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From Wikipedia, the free encyclopedia

A roustabout throwing a freshly shorn fleece onto a wool table for skirting and classing.
A roustabout throwing a freshly shorn fleece onto a wool table for skirting and classing.
Roustabouts unloading cotton from steamboat ca. 1900.
Roustabouts unloading cotton from steamboat ca. 1900.

Roustabout (Australia/New Zealand English: rouseabout) is an occupational term. Traditionally, it referred to a worker with broad-based, non-specific skills. In particular, it was used to describe show or circus workers who handled materials for construction on fairgrounds. In modern times it is applied to rural employment, such as those assisting sheep shearing, and positions in the oil industry.

Oil industry in the US

Oil roustabout refers to a worker who maintains all things in the oil field. Roustabout is an official classification of natural gas and oil rig personnel. Roustabouts working in oil fields typically perform various jobs requiring little training. Drillers start off as roustabouts until they gain enough hands-on experience to move up to a roughneck or floorhand position, then to driller and rig supervisor.[1] Roustabouts will set up oil well heads, maintain saltwater disposal pumps, lease roads, lease mowing, create dikes around tank batteries on a lease, etc. An oil roustabout has no limits in the oil industry and can, and will do any and all oil field work, including roughneck drilling, oil well completion and well service, and even chemical work. An oil field roustabout will also do all things that an oil field pumper would have to do. However, they frequently turn out to be long-term employees and take on more difficult and sometimes dangerous jobs as they gain experience. Most go on to at least become “roughnecks” if they work for the rig company for more than a few months.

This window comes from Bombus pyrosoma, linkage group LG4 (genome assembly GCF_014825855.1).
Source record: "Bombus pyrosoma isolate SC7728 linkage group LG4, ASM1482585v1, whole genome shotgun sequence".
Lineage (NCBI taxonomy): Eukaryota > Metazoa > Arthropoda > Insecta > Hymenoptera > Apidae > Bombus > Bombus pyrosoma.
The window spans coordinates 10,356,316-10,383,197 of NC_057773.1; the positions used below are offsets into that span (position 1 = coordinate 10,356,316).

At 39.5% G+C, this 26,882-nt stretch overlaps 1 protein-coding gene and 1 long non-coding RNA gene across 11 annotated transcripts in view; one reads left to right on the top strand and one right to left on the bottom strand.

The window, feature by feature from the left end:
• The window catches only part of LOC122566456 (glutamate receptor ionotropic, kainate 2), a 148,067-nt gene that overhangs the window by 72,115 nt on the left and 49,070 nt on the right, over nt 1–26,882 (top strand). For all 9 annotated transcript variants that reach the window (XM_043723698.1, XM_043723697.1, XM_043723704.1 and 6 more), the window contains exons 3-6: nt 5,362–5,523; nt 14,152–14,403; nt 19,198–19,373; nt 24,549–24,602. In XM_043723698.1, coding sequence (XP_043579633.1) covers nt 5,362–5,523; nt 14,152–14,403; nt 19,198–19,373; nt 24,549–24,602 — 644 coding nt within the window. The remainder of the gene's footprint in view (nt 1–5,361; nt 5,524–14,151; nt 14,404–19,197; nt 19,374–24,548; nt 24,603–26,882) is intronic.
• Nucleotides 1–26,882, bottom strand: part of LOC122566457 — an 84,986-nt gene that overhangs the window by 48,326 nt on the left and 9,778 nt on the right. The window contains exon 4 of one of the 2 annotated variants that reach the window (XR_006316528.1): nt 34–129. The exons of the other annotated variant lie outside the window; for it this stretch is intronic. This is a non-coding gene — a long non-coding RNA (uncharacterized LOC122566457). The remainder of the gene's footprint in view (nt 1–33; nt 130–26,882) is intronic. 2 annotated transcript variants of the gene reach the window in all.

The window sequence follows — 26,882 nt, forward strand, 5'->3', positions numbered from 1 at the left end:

An early 2010 survey by Careercast.com of the best and worst jobs — based on five criteria: environment, income, employment outlook, physical demands and stress — rated 'roustabout' as the worst job.[2] Nonetheless, the anecdotal and subjective experience of an actual roustabout suggests that for some, it can be a challenging, adventurous job.[3]

Australia and New Zealand

In Australia and New Zealand a "roustabout" can be any worker with broad-based, non-specific skills, in any industry. However, they are most commonly found in rural employment, especially sheep farming, as in the film The Sundowners, where they leave town before the sun goes down.

In popular culture

The term was used in Disney's 1941 animated film Dumbo, during a musical scene in which a group of labourers pulled circus materials off the train for construction.

Roustabout was a 1964 musical movie starring Elvis Presley, Barbara Stanwyck, and Joan Freeman, in a story set in a traveling carnival — for which Presley recorded the song titled "Roustabout".

The term is used in the song "The Mariner's Revenge Song", by The Decemberists. "Roustabout" is also the name of a song recorded by the bluegrass band, Open Road, on their album Lucky Drive.

The term is also used by Beats Antique for two songs on their album Collide.

The Slamball team Rousties is named after a roustabout. In the musical theater production All Shook Up, the lead character Chad is often referred to as a roustabout.

Roughnecks and Roustabouts is the second album by Pete Williams, formerly bassist and vocalist with Dexys Midnight Runners, and currently performing as The Pete Williams Band.[4]

In the sci-fi short story Big Sam Was My Friend, Harlan Ellison refers to roustabout robots as "roustabots".

See also

References

  1. ^ "Need work? Roustabouts in Demand". Rigzone.com. Retrieved 2018-07-05.
  2. ^ "Best and Worst Jobs 2010". The Wall Street Journal. January 5, 2010.
  3. ^ "Workers With Best, Worst Jobs Compare Notes". Npr.org. January 11, 2010.
  4. ^ "Home". Petewilliamsmusic.com.
This page was last edited on 4 August 2019, at 22:06
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